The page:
Home is Where Your Books Are: A Virtual Exhibit

October 14th, 2021

The Library is one of Brucemore’s most recognizable rooms. Located across the Great Hall from the Study, the room served as a formal family room during the Douglas era. The room featured many of the family’s favorite items, most notably their collection of artwork and books. Many people are surprised to discover the Library is also one of the home’s most altered rooms.

When construction was completed on the house for Caroline Sinclair in 1886, the home featured a library. Newspaper articles described the room as being in the southwest corner of the Great Hall, roughly the area where the Study is today. No known photographs of the Sinclair Library exist.

When the Douglas family purchased the home in 1906, they made changes to the layout of the Great Hall and moved the Library to the northwest corner. The room remains in the same location today. The current layout and decoration of the Library is based on the Douglas’ original plan for the room. Photographic and archival records show the decorative plaster ceiling, half-room height bookshelves, and green linen damask wall coverings. By 1934, however, Irene Douglas installed additional shelving that went from floor to ceiling.

When Margaret and Howard Hall inherited the house from Margaret’s mother in 1934, they did not make any changes to the structure or décor. By the mid-1950s to 1960s, lighter woods became the trend. The Halls had the wood “antiqued” with a light gray finish, giving the room a much brighter and open feel. The Halls also replaced the darker furniture of the earlier Douglas era with lighter furnishings with cream and tan upholstery. When Margaret died in 1981, the Library remained decorated in the Hall era style.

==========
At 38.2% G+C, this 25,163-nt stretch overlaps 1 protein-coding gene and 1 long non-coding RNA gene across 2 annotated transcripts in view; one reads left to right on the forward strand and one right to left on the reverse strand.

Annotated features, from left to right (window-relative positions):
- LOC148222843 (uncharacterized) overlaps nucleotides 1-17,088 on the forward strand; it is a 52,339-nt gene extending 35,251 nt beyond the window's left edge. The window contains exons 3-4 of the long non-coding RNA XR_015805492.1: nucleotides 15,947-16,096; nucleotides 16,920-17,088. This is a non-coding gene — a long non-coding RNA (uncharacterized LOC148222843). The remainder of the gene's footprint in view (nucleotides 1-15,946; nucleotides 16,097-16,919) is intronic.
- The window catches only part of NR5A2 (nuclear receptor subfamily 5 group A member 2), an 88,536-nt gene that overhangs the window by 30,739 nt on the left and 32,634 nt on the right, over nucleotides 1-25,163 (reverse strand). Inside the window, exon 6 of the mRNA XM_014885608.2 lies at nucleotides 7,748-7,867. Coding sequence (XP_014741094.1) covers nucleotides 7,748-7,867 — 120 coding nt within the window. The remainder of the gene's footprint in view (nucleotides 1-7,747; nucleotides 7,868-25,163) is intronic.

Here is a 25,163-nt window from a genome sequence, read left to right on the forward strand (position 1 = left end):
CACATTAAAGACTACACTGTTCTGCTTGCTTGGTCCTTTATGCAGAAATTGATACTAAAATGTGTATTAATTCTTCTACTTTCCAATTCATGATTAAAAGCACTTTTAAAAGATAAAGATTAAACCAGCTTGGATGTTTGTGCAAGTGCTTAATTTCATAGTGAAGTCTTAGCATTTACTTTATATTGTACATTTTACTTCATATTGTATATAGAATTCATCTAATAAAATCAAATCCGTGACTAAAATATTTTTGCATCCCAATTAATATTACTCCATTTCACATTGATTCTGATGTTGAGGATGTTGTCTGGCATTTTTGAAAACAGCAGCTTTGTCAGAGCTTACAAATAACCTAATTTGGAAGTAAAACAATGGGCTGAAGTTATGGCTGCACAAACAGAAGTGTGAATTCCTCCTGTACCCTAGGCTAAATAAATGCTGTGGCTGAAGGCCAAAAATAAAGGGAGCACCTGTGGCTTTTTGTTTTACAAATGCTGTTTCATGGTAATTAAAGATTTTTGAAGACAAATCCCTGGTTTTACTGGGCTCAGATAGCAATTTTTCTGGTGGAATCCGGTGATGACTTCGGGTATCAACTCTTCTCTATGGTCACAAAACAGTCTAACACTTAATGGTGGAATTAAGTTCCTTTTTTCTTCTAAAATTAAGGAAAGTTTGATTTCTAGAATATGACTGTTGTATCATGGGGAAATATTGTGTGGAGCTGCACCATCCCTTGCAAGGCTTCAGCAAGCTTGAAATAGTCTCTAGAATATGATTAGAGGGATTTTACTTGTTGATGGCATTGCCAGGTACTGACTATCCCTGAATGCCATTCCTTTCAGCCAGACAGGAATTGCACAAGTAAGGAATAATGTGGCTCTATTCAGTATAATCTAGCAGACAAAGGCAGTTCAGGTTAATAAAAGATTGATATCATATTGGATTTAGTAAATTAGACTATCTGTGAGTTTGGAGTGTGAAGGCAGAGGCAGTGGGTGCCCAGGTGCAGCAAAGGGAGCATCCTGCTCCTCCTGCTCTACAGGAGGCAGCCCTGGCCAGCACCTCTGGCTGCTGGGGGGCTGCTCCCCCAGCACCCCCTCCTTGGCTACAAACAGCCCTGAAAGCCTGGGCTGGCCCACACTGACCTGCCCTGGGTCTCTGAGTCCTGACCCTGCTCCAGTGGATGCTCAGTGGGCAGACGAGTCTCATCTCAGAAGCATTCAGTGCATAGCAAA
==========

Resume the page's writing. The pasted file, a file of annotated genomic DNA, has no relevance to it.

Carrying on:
As Brucemore transitioned from a private residence to a historic site, staff developed an interpretation plan to share the mansion’s history. Staff identified1915 to 1925 as the period of significance to interpret the site as a bustling country estate at its largest size and function. Interior restoration efforts began with the Great Hall, Dining Room, and Study. The Library was completed in 1997.

The restoration of the Library required significant research and difficult decisions. The shelving Irene Douglas added was carefully removed, numbered, and stored. The restoration also included removing the Hall era carpeting to allow the underlying floor to be refinished. Staff carefully chose wall coverings and draperies based on photographs and historic evidence. Furniture from the stored collection was returned to the room and reproductions were made of nonextant pieces, like the green velvet sofa and the rocking chair. The process ensured any restoration performed would be reversable, should future evidence change the interpretation of the room. A small section of the Hall era antique finish was left on the pocket doors, demonstrating to guests changes to the room over time.

The décor chosen by the Sinclairs, Douglases, and Halls reflected their personalities and the times in which they lived. From the dark, formal Library of the Douglas era to the light, airy Library of the Hall era, the room remained a showpiece within the home. Even though some objects were removed from display following the restoration of the space, they remain part of the Brucemore collection and continue to provide opportunities to teach visitors about the lives of the Halls today.

View a selection of objects from the Library collection that have not been on display since 1997.